Gianni Alemanno, the Mayor of Rome, on the other hand, spoke from Slovenia where he was on official business, and disclosed the fact (without quoting any source) that the rapists had spoken in an Eastern European accent. He reasserted that the men were dark-skinned, suggested they could well be Roma and informed the public that important clearance operations against squatter camps still present in the capital would be carried out the following day.
According to crosschecks carried out by EveryOne Group on the statements given by the two victims and the Rome Police Authorities, the two Romanians arrested do not match the description disclosed immediately after the attack. One of them has short, blond hair and is fair-skinned; the other is dark and starting to go bald. Strange then, that a video taken during a police inspection of the Roma camp in Primavalle not long before the crime shows him with short hair.
What is more, some Roma citizens living in Rome had already informed one of the activists of EveryOne Group (before the arrest of the two men accused of the rape) that the authorities had already arrested and locked up two other Romanians accused of the same crime. If this information were to be confirmed, we could suspect they were two “reserves” to be used in the event of the other arrested men proving incompatible with the account given by the victims, the Mayor of Rome, and the Italian authorities.
Alexandru Loyos Isztoika, nicknamed by the Italian press “Il Biondino”, was said to have confessed to the crime on the night of 17th February, supplying, according to the authorities a “horrifying” description of what happened: “The two young people were crying which only encouraged us to rape the girl” they are said to have told investigators according to the national press.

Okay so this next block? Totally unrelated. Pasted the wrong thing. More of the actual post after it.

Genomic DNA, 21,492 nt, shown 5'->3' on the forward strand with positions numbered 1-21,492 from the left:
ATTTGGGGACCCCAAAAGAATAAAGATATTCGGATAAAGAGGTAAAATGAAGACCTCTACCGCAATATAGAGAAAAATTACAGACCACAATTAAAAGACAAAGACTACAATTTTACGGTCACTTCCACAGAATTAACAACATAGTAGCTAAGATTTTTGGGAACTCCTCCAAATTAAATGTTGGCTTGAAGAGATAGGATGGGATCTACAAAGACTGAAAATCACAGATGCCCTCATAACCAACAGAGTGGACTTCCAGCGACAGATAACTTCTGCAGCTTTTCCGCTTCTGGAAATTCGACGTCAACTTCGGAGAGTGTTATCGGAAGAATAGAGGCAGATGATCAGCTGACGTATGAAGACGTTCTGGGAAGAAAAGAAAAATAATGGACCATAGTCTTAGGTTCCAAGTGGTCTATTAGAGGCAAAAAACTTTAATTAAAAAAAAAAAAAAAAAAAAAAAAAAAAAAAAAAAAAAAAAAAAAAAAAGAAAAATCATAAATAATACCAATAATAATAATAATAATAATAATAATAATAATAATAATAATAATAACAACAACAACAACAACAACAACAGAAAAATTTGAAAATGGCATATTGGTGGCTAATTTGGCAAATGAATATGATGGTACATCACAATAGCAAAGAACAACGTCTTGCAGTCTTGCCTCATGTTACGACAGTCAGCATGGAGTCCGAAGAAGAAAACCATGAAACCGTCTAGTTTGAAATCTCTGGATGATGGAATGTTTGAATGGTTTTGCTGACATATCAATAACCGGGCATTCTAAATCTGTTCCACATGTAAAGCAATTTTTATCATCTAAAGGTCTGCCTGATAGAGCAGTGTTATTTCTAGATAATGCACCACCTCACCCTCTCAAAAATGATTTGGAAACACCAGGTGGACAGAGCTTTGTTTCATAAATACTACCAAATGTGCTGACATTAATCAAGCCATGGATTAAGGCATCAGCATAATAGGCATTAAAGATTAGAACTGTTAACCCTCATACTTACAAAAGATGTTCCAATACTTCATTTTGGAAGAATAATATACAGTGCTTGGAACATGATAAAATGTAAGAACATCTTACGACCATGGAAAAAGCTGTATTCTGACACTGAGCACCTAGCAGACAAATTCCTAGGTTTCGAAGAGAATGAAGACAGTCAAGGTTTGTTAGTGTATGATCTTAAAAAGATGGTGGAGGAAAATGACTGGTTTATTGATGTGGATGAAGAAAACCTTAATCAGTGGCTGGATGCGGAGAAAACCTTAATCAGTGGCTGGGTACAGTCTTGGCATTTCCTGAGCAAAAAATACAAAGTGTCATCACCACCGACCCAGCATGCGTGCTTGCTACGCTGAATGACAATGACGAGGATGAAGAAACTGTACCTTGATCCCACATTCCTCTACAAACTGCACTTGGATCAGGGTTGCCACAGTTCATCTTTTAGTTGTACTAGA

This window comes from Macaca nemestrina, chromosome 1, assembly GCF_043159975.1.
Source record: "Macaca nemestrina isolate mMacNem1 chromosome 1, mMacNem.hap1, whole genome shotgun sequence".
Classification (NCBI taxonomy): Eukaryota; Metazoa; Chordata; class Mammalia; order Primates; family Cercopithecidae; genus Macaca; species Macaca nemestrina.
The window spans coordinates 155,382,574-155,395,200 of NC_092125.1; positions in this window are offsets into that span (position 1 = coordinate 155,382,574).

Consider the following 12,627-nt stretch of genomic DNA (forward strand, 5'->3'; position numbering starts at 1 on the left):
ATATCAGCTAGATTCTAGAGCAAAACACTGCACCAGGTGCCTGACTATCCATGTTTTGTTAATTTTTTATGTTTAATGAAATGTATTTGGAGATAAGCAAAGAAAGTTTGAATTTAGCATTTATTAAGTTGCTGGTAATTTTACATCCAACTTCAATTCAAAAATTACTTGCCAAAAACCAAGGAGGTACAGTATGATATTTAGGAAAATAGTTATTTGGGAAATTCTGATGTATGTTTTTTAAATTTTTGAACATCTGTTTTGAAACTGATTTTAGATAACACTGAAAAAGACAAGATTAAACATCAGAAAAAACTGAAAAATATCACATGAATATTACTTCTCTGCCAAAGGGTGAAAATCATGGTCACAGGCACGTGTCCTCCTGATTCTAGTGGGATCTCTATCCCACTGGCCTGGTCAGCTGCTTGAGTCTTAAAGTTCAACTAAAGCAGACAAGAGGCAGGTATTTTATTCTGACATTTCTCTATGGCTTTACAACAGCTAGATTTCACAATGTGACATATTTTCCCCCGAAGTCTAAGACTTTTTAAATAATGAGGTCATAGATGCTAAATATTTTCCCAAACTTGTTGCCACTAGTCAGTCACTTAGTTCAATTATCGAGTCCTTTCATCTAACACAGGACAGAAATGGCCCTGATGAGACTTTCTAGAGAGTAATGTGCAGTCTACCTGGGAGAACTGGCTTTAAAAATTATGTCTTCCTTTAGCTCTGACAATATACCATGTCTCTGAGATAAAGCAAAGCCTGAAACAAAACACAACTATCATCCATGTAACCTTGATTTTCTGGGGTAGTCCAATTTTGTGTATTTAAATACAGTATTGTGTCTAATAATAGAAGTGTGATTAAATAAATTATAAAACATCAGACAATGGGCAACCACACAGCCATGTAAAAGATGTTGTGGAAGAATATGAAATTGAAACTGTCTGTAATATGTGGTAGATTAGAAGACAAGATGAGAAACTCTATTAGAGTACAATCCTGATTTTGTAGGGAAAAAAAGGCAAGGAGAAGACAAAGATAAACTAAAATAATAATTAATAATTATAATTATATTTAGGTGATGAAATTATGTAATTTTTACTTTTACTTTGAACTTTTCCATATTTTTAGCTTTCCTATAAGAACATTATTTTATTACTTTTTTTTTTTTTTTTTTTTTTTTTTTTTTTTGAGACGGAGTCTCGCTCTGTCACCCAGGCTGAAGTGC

The authorities informed the public that they were in possession of incontrovertible evidence: the aggressors’ DNA , fingerprints, blood and body fluid samples described as “important” by many daily newspapers, along with two switched-off mobile phones in the hands of the two rapists - all found on the scene of the crime.
Karol Racz, however, pleaded innocent right from the start. He was also able to provide an alibi: at the time the rape was taking place, he was in the Torrevecchia Roma camp in the company of other Romania Roma. His version was confirmed by 7 witnesses, 4 of whom have already testified before the investigating magistrate.
On February 20th Alexandru Loyos Isztoika also pleaded not guilty to the crime before Valerio Savio (the magistrate in charge of preliminary investigations) and claimed he had been forced to confess after receiving brutal treatment and a beating from the police. He supplied the same alibi as Karol Racz.
“I was forced to confess. Those statements were extorted from me at police headquarters on the night of February 17th through the use of physical violence and psychological pressure by the Roman police force.”